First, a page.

John: I’m surprised that it even kept working.

Alando: But they’re a bigger company, right?

John: It’s a bigger company in the sense that they have a lot of customers. But it’s all designed for a “Mom and Pop” and “You fulfill yourself.” Like, “I work on Etsy. I make a t-shirt with my shirt press. I get an order, I look at it, I fulfill it and I print the label right there because I bought a label printer.” It’s for your [smaller] LLCs–

Matt: That being said, if they would have let us print labels and then cancel them and the customer never knew that was going on, I would be fine. But we basically had a gun to our head every time we had to click print. (laughing)

Because it was like if you click print and if you mess this up — which we did all the time in the beginning — customer service would get swamped. Customer service equals Julio [Miles, Soylent's current Creative Director], just getting completely crushed.

I would hear Julio just hit the wall and yell “Damnit!” And it would be like, “Dude, sorry. Didn’t mean to re-send it to all those [people] who already received it.”

John: So bad. So bad.

Matt: It was terrifying. So someone had created a ticket in 2010 on Shipstation’s forums that said this [cancellation] feature should exist. And I pushed for this and I emailed them. I’ve seen over the past year more and more people chime in and say that this needs to exist and they actually just announced that they’ve implemented the feature.

John: Of course we would have loved to integrate with Shipstation’s API to solve this ourselves, but it just wasn’t in a place where that was possible at the time.

But both of these companies… we wouldn’t have been able to get where we are if they weren’t there. We wanted to use Shipwire in the beginning, but it was way too expensive.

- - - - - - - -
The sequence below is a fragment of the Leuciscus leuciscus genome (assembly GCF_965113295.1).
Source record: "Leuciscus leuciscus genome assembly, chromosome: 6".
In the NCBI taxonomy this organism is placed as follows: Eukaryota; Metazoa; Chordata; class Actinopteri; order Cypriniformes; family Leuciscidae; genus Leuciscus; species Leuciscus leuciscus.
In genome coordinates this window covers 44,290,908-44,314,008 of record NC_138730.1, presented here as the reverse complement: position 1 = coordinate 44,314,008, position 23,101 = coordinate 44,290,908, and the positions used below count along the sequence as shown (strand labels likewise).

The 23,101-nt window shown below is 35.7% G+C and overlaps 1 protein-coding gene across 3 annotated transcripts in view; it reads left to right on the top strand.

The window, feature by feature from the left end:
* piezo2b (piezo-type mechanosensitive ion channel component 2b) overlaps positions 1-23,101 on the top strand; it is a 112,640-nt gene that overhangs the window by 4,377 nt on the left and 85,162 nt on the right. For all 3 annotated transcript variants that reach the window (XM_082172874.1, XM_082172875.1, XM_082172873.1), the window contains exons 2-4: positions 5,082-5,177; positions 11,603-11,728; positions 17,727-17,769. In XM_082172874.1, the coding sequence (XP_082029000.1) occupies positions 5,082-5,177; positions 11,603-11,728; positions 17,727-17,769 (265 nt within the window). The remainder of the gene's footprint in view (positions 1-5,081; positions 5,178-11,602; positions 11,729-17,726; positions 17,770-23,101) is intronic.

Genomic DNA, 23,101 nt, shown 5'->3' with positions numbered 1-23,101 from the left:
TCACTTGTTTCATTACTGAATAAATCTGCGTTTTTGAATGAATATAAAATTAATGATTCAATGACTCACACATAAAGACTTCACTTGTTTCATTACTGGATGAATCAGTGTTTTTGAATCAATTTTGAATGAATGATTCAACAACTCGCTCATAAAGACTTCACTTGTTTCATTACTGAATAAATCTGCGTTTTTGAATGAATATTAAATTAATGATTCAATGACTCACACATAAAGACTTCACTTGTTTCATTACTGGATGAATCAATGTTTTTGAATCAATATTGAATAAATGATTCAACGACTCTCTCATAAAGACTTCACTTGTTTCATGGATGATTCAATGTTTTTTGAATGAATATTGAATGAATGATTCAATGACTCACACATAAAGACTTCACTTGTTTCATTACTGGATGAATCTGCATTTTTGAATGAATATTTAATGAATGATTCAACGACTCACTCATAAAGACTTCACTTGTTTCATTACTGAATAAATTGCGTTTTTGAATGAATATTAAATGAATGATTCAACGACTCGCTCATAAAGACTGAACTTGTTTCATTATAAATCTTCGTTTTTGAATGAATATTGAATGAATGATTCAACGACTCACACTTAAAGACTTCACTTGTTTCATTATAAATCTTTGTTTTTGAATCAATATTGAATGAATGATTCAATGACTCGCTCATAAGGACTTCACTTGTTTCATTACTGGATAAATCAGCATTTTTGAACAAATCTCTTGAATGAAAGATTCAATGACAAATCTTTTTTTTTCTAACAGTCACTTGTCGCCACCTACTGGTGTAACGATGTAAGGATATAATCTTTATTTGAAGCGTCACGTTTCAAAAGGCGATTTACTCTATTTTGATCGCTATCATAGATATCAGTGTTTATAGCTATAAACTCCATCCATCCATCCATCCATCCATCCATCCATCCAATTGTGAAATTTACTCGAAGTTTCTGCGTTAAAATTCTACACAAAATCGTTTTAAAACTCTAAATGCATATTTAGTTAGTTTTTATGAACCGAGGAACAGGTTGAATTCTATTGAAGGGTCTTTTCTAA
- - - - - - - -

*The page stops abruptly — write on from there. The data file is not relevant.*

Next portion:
Matt: It was crazy expensive for us then, but with scale, the costs just drop.

John: Exactly, so it’s really just all about where you are and what’s right for you at that time. As ridiculous and janky as that initial experience was, it wasn’t like it was a failure on our end or on the other end. I wouldn’t really see this as a shortcoming.

Heritage Paper couldn’t offer the level of service that Shipwire does for cheaper, at that cost. It’s just not economically possible. Shipwire has a whole data center and a pretty solid team of developers.

Matt: Shipwire’s completely dedicated to just software development. And then they have set up partnerships with other huge, enormous fulfillment centers.

It was crazy expensive by our standards then, but now it’s plenty affordable and we’re fine. Shipwire might actually work for you from the beginning — it just depends on your product, and it depends on your current cost structure.

There are start-ups that I think I’ve seen too — I don’t remember what they’re called — but there [are] other startups that are working on fulfillment systems just for start-ups that place an emphasis on being software-friendly. Being software-friendly is nice.

John: It’s interesting because you say “software-friendly” and a couple of years ago, Shipstation would be that “software-friendly.” But now we mean that it needs to talk directly to a computer. It needs to have a robust API. It’s not just a web app any more. It’s a web app and a really intelligent and scalable API that can handle all the other stuff.

Matt: And be adaptable. Being adaptable is crucial because not everyone is the same. The more SKUs you have, the more complicated this gets. We’re lucky that we only had one or two.


After four months of shipments, in the fall of 2014, the team switched the bulk of fulfillment over to Shipwire, a global third party logistics provider. We continue to work with our excellent partner, Heritage Paper, who now helps warehouse freight shipments and package Soylent starter kits.

To learn more about Soylent please visit Soylent.com.

Thanks to John Coogan, Nicole Myers, and Julio Miles.

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Alando Ballantyne